Steven Pinker: Science Is Not the Enemy of the Humanities

In his New Republic article “Science Is Not Your Enemy: An impassioned plea to neglected novelists, embattled professors, and tenure-less historians,” Steven Pinker proposes to redeem the term “Scientism” from the critics of science by identifying “Scientism” with these two ideas: 

  1. The world is intelligible.
  2. The acquisition of knowledge is hard.

I take inspiration from Steven Pinker’s challenge to us to follow in the footsteps of Descartes, Spinoza, Hobbes, Lock, Hume, Rousseau, Kant, and Smith, but now with scientific evidence in hand that they were deprived of by their location in history:

The great thinkers of the Age of Reason and the Enlightenment were scientists. Not only did many of them contribute to mathematics, physics, and physiology, but all of them were avid theorists in the sciences of human nature. They were cognitive neuroscientists, who tried to explain thought and emotion in terms of physical mechanisms of the nervous system. They were evolutionary psychologists, who speculated on life in a state of nature and on animal instincts that are “infused into our bosoms.” And they were social psychologists, who wrote of the moral sentiments that draw us together, the selfish passions that inflame us, and the foibles of shortsightedness that frustrate our best-laid plans.

These thinkers—Descartes, Spinoza, Hobbes, Locke, Hume, Rousseau, Leibniz, Kant, Smith—are all the more remarkable for having crafted their ideas in the absence of formal theory and empirical data. 

Here are some of Steven Pinker’s recommendations for how science can strengthen the humanities:

… Archeology has grown from a branch of art history to a high-tech science. Linguistics and the philosophy of mind shade into cognitive science and neuroscience.

Similar opportunities are there for the exploring. The visual arts could avail themselves of the explosion of knowledge in vision science, including the perception of color, shape, texture, and lighting, and the evolutionary aesthetics of faces and landscapes. Music scholars have much to discuss with the scientists who study the perception of speech and the brain’s analysis of the auditory world.

As for literary scholarship, where to begin? John Dryden wrote that a work of fiction is “a just and lively image of human nature, representing its passions and humours, and the changes of fortune to which it is subject, for the delight and instruction of mankind.” Linguistics can illuminate the resources of grammar and discourse that allow authors to manipulate a reader’s imaginary experience. Cognitive psychology can provide insight about readers’ ability to reconcile their own consciousness with those of the author and characters. Behavioral genetics can update folk theories of parental influence with discoveries about the effects of genes, peers, and chance, which have profound implications for the interpretation of biography and memoir—an endeavor that also has much to learn from the cognitive psychology of memory and the social psychology of self-presentation. Evolutionary psychologists can distinguish the obsessions that are universal from those that are exaggerated by a particular culture and can lay out the inherent conflicts and confluences of interest within families, couples, friendships, and rivalries that are the drivers of plot….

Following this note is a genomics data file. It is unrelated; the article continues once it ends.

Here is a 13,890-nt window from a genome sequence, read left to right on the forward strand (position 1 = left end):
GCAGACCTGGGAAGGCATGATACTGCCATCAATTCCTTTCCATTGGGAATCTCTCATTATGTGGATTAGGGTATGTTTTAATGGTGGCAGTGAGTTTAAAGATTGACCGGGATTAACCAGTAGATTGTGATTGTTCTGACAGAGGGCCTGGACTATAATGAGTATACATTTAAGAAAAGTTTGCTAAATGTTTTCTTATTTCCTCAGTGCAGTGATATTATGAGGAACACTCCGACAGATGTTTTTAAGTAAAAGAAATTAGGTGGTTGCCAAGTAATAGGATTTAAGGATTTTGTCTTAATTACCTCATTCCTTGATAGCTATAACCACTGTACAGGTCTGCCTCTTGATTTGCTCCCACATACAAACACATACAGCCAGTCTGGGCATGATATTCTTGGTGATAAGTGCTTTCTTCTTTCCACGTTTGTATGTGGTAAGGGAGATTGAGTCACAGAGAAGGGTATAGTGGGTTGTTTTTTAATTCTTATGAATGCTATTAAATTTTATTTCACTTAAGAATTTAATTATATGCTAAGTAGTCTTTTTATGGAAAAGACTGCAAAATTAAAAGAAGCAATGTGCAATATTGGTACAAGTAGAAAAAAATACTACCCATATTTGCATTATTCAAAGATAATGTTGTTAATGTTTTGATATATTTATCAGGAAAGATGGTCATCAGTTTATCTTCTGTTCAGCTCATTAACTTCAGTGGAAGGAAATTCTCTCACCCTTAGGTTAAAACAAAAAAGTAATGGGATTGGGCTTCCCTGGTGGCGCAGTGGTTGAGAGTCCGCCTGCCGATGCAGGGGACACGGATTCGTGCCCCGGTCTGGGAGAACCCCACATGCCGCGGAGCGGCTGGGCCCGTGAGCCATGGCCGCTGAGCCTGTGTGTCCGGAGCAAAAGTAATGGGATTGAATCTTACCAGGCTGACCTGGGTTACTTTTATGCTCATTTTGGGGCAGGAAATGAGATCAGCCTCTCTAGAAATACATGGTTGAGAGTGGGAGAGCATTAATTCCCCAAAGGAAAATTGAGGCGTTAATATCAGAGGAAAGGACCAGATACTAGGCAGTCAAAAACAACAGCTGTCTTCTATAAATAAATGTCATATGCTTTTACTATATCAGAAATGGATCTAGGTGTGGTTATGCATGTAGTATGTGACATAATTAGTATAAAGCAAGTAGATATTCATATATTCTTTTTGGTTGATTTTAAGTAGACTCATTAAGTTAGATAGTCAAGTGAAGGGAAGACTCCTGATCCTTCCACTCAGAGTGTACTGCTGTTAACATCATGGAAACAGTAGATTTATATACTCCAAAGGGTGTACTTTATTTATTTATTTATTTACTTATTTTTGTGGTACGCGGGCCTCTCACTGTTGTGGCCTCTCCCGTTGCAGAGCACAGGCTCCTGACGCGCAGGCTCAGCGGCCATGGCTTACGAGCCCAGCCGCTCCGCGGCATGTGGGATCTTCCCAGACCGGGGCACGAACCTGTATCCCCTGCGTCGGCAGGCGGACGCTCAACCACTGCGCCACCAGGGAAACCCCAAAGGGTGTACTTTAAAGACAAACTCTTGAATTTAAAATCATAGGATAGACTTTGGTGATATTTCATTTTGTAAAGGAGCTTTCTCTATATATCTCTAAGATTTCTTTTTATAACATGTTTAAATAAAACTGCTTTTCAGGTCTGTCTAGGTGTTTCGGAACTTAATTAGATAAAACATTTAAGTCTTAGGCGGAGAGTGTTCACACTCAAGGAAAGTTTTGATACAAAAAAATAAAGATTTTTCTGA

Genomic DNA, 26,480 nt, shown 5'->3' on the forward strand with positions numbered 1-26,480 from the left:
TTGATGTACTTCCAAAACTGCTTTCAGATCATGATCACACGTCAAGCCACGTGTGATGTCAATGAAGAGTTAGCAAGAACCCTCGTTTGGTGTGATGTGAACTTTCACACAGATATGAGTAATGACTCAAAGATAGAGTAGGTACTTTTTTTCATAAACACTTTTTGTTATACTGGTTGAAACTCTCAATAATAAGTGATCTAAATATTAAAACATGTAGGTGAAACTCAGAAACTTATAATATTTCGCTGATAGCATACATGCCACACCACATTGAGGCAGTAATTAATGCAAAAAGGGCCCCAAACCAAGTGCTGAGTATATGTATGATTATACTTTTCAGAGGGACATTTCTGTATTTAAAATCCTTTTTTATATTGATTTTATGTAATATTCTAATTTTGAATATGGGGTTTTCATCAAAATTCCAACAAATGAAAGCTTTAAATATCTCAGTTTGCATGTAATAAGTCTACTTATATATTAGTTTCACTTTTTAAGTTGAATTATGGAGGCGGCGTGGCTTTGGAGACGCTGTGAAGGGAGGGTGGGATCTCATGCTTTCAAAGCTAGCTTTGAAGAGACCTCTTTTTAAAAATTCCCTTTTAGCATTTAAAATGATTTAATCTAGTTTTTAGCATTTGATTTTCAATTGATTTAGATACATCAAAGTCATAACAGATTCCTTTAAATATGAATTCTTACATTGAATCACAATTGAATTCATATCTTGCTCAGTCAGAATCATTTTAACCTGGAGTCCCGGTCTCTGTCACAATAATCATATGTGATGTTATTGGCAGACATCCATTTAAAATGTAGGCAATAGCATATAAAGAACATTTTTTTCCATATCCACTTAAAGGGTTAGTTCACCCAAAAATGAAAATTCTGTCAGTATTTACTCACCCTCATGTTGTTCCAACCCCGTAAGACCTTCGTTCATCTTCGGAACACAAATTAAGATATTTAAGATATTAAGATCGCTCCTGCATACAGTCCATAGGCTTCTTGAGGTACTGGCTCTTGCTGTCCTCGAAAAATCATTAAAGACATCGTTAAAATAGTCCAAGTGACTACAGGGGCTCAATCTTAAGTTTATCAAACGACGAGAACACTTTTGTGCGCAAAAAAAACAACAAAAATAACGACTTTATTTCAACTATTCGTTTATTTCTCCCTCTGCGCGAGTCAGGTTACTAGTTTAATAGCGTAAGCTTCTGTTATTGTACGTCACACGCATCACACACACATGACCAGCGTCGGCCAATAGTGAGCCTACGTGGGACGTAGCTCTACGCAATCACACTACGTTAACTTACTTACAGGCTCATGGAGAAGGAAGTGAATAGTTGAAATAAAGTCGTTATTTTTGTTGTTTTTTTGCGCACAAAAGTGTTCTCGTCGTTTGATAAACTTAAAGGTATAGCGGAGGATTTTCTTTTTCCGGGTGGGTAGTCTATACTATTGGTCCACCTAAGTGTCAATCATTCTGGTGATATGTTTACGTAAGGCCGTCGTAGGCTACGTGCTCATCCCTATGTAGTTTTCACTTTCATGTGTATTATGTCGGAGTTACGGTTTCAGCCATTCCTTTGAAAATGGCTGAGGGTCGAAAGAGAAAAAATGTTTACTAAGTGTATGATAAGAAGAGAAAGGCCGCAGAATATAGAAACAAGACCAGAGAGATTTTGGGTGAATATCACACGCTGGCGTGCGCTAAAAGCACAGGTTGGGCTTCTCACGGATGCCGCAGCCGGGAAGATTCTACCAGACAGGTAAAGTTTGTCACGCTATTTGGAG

And in political science, Steven Pinker argues that data analysis has provided reasonably persuasive evidence (“on average, and all things being equal”) for the following questions:

  • Do democracies fight each other? [no]
  • What about trading partners? [no]
  • Do neighboring ethnic groups inevitably play out ancient hatreds in bloody conflict? [no]
  • Do peacekeeping forces really keep the peace? [yes]
  • Do terrorist organizations get what they want? [no]
  • How about Gandhian nonviolent movements? [yes]
  • Are post-conflict reconciliation rituals effective at preventing the renewal of conflict? [yes]